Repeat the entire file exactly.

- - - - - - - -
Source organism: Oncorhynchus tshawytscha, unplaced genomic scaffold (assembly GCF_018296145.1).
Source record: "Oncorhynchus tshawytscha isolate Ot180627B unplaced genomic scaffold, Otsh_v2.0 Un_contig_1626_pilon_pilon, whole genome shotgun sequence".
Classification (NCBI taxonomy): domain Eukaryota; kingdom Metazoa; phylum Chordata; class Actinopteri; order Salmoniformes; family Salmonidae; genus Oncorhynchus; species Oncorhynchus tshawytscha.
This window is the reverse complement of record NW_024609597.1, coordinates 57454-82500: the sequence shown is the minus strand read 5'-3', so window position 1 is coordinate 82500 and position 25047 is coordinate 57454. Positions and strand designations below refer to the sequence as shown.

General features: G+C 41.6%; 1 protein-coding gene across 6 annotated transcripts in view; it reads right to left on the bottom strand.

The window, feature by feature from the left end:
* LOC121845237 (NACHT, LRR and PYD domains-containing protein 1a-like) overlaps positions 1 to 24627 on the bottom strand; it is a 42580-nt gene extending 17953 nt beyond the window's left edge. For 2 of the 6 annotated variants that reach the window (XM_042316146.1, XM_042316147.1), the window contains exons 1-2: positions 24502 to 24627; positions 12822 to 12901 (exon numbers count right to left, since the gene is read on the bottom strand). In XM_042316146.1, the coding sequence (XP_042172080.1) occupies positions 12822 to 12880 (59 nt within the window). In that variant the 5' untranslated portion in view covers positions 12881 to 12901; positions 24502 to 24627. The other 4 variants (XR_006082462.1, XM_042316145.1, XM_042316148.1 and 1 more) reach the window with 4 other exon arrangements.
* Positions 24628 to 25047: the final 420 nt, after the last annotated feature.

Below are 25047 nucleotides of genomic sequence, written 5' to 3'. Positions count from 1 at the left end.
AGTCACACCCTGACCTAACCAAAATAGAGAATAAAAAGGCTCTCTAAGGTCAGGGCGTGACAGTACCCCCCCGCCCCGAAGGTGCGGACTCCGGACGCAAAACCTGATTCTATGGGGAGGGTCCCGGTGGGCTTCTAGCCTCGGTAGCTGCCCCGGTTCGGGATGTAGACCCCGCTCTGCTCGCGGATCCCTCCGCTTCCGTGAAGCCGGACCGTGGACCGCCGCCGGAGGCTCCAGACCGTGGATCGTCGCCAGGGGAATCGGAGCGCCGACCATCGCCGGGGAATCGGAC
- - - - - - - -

Source organism: Oncorhynchus tshawytscha, unplaced genomic scaffold (assembly GCF_018296145.1).
Source record: "Oncorhynchus tshawytscha isolate Ot180627B unplaced genomic scaffold, Otsh_v2.0 Un_contig_1626_pilon_pilon, whole genome shotgun sequence".
Classification (NCBI taxonomy): domain Eukaryota; kingdom Metazoa; phylum Chordata; class Actinopteri; order Salmoniformes; family Salmonidae; genus Oncorhynchus; species Oncorhynchus tshawytscha.
This window is the reverse complement of record NW_024609597.1, coordinates 57454-82500: the sequence shown is the minus strand read 5'-3', so window position 1 is coordinate 82500 and position 25047 is coordinate 57454. Positions and strand designations below refer to the sequence as shown.

General features: G+C 41.6%; 1 protein-coding gene across 6 annotated transcripts in view; it reads right to left on the bottom strand.

The window, feature by feature from the left end:
* LOC121845237 (NACHT, LRR and PYD domains-containing protein 1a-like) overlaps positions 1 to 24627 on the bottom strand; it is a 42580-nt gene extending 17953 nt beyond the window's left edge. For 2 of the 6 annotated variants that reach the window (XM_042316146.1, XM_042316147.1), the window contains exons 1-2: positions 24502 to 24627; positions 12822 to 12901 (exon numbers count right to left, since the gene is read on the bottom strand). In XM_042316146.1, the coding sequence (XP_042172080.1) occupies positions 12822 to 12880 (59 nt within the window). In that variant the 5' untranslated portion in view covers positions 12881 to 12901; positions 24502 to 24627. The other 4 variants (XR_006082462.1, XM_042316145.1, XM_042316148.1 and 1 more) reach the window with 4 other exon arrangements.
* Positions 24628 to 25047: the final 420 nt, after the last annotated feature.

Below are 25047 nucleotides of genomic sequence, written 5' to 3'. Positions count from 1 at the left end.
AGTCACACCCTGACCTAACCAAAATAGAGAATAAAAAGGCTCTCTAAGGTCAGGGCGTGACAGTACCCCCCCGCCCCGAAGGTGCGGACTCCGGACGCAAAACCTGATTCTATGGGGAGGGTCCCGGTGGGCTTCTAGCCTCGGTAGCTGCCCCGGTTCGGGATGTAGACCCCGCTCTGCTCGCGGATCCCTCCGCTTCCGTGAAGCCGGACCGTGGACCGCCGCCGGAGGCTCCAGACCGTGGATCGTCGCCAGGGGAATCGGAGCGCCGACCATCGCCGGGGAATCGGAC